Monday, October 5, 2015
On October 5, Romans would celebrate "mundus patet", or "the opening of the world".
According to legend, during the founding of Rome, Romulus dug a massive pit that broke through to the underworld. It was then sealed by a stone lid, called the "lapis manalis". The "mundus" was believed to provide a link to the goddess Ceres. The mundus was open only three times a year: August 24, October 5, and November 8. Although we do not know where the "mundus" was located, the Romans did. Offerings of grain, new wine, and fruits were made by throwing them into the "mundus".
Ceres was not only the guardian deity of seed-corn, but also the door-warden of the afterlife. (Indeed, during winter months, Ceres co-ruled the world with daughter Proserpina, queen-companion to Dis. Dis was the god of the afterlife, riches, fertile land, and underground mineral wealth. He was later merged with Pluto/Hades/Orcus.)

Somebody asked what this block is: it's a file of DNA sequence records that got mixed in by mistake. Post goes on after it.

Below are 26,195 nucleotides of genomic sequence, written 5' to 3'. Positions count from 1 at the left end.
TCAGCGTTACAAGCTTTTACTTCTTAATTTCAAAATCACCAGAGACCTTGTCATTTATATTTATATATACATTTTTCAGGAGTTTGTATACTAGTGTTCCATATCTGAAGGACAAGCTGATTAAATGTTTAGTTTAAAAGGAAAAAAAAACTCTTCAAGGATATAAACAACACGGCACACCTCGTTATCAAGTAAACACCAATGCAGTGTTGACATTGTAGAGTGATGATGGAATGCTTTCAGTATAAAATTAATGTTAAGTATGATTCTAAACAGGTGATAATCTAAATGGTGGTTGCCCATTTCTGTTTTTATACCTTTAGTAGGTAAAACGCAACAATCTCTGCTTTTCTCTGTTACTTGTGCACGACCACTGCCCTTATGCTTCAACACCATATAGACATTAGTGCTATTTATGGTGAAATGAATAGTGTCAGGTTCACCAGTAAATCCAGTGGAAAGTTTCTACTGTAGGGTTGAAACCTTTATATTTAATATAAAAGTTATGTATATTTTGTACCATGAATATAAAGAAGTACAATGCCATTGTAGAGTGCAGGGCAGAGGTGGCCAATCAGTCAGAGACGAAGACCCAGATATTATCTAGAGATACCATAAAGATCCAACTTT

Thus, opening of the "mundus" also allowed the spirit of the dead to roam among the living. Most of the time, it was not "lawful" for the dead to move among the living; if they did so, it was only for evil intent. But "mundus patet" allowed communication with them, so that the living might learn about the future (which only the dead could know) and be assauged in their grief, while the dead might speak with the living about things left undone and to convey regrets or forgiveness to those still alive.